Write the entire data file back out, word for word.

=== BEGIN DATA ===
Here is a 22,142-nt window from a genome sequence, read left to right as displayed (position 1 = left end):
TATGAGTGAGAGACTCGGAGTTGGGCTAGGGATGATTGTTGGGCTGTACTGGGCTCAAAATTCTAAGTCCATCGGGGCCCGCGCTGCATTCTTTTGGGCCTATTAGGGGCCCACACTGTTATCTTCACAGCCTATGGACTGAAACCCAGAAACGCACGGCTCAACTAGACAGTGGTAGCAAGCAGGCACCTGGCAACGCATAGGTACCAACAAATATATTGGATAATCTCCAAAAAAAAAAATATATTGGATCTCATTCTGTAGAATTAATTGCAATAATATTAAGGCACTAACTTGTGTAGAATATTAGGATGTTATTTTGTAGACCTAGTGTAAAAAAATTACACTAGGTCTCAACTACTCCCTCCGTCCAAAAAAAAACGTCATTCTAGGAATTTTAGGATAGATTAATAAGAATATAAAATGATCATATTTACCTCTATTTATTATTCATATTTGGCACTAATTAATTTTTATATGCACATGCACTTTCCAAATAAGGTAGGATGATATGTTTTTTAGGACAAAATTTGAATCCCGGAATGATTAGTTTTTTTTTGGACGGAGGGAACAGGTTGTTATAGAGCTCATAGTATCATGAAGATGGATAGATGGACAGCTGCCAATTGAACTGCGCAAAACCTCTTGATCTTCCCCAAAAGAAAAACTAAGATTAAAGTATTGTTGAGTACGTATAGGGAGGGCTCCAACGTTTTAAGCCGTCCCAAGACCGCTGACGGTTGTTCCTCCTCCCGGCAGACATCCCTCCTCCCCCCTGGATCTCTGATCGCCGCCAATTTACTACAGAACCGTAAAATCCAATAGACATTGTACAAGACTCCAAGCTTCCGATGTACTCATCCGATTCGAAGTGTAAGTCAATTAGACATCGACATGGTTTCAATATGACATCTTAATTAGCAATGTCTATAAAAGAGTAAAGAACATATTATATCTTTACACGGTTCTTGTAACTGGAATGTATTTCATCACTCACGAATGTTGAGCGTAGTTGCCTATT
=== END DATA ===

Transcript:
Here is a 22,142-nt window from a genome sequence, read left to right as displayed (position 1 = left end):
TATGAGTGAGAGACTCGGAGTTGGGCTAGGGATGATTGTTGGGCTGTACTGGGCTCAAAATTCTAAGTCCATCGGGGCCCGCGCTGCATTCTTTTGGGCCTATTAGGGGCCCACACTGTTATCTTCACAGCCTATGGACTGAAACCCAGAAACGCACGGCTCAACTAGACAGTGGTAGCAAGCAGGCACCTGGCAACGCATAGGTACCAACAAATATATTGGATAATCTCCAAAAAAAAAAATATATTGGATCTCATTCTGTAGAATTAATTGCAATAATATTAAGGCACTAACTTGTGTAGAATATTAGGATGTTATTTTGTAGACCTAGTGTAAAAAAATTACACTAGGTCTCAACTACTCCCTCCGTCCAAAAAAAAACGTCATTCTAGGAATTTTAGGATAGATTAATAAGAATATAAAATGATCATATTTACCTCTATTTATTATTCATATTTGGCACTAATTAATTTTTATATGCACATGCACTTTCCAAATAAGGTAGGATGATATGTTTTTTAGGACAAAATTTGAATCCCGGAATGATTAGTTTTTTTTTGGACGGAGGGAACAGGTTGTTATAGAGCTCATAGTATCATGAAGATGGATAGATGGACAGCTGCCAATTGAACTGCGCAAAACCTCTTGATCTTCCCCAAAAGAAAAACTAAGATTAAAGTATTGTTGAGTACGTATAGGGAGGGCTCCAACGTTTTAAGCCGTCCCAAGACCGCTGACGGTTGTTCCTCCTCCCGGCAGACATCCCTCCTCCCCCCTGGATCTCTGATCGCCGCCAATTTACTACAGAACCGTAAAATCCAATAGACATTGTACAAGACTCCAAGCTTCCGATGTACTCATCCGATTCGAAGTGTAAGTCAATTAGACATCGACATGGTTTCAATATGACATCTTAATTAGCAATGTCTATAAAAGAGTAAAGAACATATTATATCTTTACACGGTTCTTGTAACTGGAATGTATTTCATCACTCACGAATGTTGAGCGTAGTTGCCTATT